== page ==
My last day at WLNG was August 3, 2001. My first day on Froggy was August 6. I started out doing middays. Oh, and did I mention that my new name was “Cricket”? It was a choice between that, Sally Mander or Polly Wogg. I chose Cricket. It fit. I’m tiny. I had never had a nickname before. Now, I’ll never get rid of it.

My early days on Froggy were shaky. I had to learn the “clock.” I was giving the weather at the wrong time, that kinda thing. I talked too fast. I got called out on my Lawn Guyland accent. “Whatta ya tawkin’ about?” I replied. I had to learn to sound like I could be from “anywhere.” I over-compensated by enunciating a little too strongly. Eventually, I found myself. Then I got moved from the midday shift to morning show co-host. And it was like starting all over again.

James Pond and I never hated each other. But we did not click right away. The listeners hated me, because they missed Beanpole (James’s former co-host and the guy that had hired me.) James didn’t like my sense of humor, nor the fact that I didn’t laugh at his jokes. He didn’t even like my trivia questions! But six months into our partnership, something “clicked.” Literally, one day we just had a really good show, and we looked at each other and knew that something had changed. From then on, the Morning Splash became a force to contend with! I am proud to say that we won the New York State Broadcasters Award four times!

As Cricket, I had so many unforgettable, once-in-a-lifetime, priceless moments… Interviewing and meeting Keith Urban, picking up Pam Tillis at the airport (and taking her on a beer run!),, opening (with my short-lived band) for Aaron Tippin), giving away thousands of dollars on the air, and meeting countless wonderful people, our LISTENERS AND FANS, who weren’t even famous. Regular folks who were handicapped or who had cancer or were otherwise disadvantaged, who counted on US to make them happy… just by being ourselves. What a powerful, satisfying, wonderful feeling that was. I never took my job for granted.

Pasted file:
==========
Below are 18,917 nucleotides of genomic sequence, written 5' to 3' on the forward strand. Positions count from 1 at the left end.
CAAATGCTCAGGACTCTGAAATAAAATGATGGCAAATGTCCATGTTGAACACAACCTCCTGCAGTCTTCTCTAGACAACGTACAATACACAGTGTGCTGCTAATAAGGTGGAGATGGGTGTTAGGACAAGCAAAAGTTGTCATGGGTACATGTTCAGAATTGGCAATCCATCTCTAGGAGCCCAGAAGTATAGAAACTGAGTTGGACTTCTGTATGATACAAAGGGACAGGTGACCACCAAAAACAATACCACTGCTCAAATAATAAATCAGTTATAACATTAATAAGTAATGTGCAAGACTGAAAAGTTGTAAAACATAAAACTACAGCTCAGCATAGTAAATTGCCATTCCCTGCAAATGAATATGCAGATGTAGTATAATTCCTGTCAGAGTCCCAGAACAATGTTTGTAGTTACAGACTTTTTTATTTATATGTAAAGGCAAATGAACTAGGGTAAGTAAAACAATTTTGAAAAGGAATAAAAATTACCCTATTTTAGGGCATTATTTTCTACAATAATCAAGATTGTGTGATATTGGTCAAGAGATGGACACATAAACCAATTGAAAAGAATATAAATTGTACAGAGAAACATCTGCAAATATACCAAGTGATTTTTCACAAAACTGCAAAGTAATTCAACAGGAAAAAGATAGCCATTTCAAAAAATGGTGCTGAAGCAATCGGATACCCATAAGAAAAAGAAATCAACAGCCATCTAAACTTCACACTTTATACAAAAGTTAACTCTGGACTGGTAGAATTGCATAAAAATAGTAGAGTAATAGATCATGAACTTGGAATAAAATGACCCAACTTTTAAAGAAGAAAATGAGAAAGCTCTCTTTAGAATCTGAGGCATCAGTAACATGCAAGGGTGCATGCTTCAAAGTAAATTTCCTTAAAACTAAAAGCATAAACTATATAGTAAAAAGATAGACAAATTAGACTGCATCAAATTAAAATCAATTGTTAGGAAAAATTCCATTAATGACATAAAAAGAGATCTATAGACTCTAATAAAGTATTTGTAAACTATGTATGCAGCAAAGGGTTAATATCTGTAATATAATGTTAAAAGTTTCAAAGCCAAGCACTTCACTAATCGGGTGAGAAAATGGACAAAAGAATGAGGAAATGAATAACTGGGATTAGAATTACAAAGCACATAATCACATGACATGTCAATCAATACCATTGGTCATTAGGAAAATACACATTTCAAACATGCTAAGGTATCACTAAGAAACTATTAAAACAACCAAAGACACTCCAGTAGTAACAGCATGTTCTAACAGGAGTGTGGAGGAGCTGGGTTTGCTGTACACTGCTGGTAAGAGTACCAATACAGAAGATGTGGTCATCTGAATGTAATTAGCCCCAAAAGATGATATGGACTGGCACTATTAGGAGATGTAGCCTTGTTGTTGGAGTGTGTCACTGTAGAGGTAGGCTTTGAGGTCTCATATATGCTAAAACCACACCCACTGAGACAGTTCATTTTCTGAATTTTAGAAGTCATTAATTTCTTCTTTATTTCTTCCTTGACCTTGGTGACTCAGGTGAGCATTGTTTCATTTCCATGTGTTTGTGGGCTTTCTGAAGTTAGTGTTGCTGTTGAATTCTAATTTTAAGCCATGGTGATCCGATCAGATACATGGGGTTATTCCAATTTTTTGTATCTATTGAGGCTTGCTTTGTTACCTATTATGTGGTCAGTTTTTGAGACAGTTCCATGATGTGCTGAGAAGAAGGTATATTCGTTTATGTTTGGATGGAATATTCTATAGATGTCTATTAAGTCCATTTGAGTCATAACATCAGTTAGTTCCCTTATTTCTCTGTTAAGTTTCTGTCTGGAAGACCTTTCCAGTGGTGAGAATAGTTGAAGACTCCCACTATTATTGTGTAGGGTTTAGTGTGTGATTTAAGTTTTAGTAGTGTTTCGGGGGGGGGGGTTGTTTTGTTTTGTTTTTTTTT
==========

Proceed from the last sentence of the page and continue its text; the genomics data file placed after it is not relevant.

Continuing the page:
Working at our sister station, Z93 was a blast, too. After 12 years of being happy Cricket, I could visit my darker, edgier side, as the newly anointed “Holly Rivers.” And I got to relive my youth (for better or for worse) by playing music that I enjoyed in my teens and 20s: Aerosmith, Alanis, Nirvana, Joan Jett… and the list goes on. Jay Donovan and Dianne Chase are wonderful people to work with.

It has been a rare thing when my personal life has interfered with my work. When my mom died on December 12, 2006, I took the rest of the year off. But I never talked about it on the air. I had the occasional sickness and hospitalization, but I always bounced back, good as new. But this time…

I was born with a genetic disorder called Neurofibromatosis, or NF for short. It makes benign tumors grow all over my body. It also causes bone deformities and hearing, vision and dental problems. Many NFers I know lost all their teeth in their 30s. In my case, I have had problems wit receding gums and loose teeth over the years. I thought that was as far as it went. But it turned out to be far more serious.

Recently, I experienced extreme pain and sensitivity in my mouth. Specifically, the lower front teeth. This would be a nuisance to anyone, but to someone who earns their living talking… well, it is a detriment, an almost impossible obstacle to overcome. It is something you cannot ignore. I had to- for the first time in my career- leave my shift early a couple of times, because the pain was too much to handle. After visits to Urgent Care, the ER, and several dentists, I had my official diagnosis: severe periodontic disease. Really severe. As in: 60 to 80% bone loss in my lower jaw. 50% bone loss in the upper jaw. Terrible, nasty, horrid infection in my lower front that would not respond to antibiotics. I could tell it was starting to affect my speech on Z. I used to be the Queen of Information, but now I didn’t want to say anything more than I absolutely HAD to say. I felt so sick, I literally thought I was dying; that my mouth was killing me by slowly dripping poison into my system.

What is the solution? Well, it costs about $25,000, which I do not have. I also do not have insurance. I need teeth extracted, bone grafts in my jaw, dental implants, dentures… an expensive, painful, 8 months-long process. I will have to temporarily, indefinitely be off the air. My livelihood. My outlet. My world. I feel lost and afraid. Putting my trust in the hands of a virtual (but very smart, skilled) stranger. Hoping that I will be able to speak “normally” again when all is said and done. Praying that there will still be a job waiting for me once I am healed. Not knowing where the money’s gonna come from. Trying to trust in God.

Hope to talk to you all soon…

Holly/ Cricket

Sara Evans Concert Review: Verona, NY 1/11/14

Sara Evans played to what appeared to be a sold-out crowd in the showroom at Turning Stone Casino  in Verona, NY on Saturday, January 11, 20014. The show had originally been slated to take place last November, but was postponed for unknown reasons. Tickets purchased for last year’s no-go show were honored at the rescheduled concert.

There were no local radio personalities on hand to introduce Ms. Evans, not even a disembodied, booming voice from offstage. Sara’s band simply walked onto the stage at a couple minutes past 8PM, then Sara herself strutted onto the scene, to the delight of an appreciative, boisterous audience.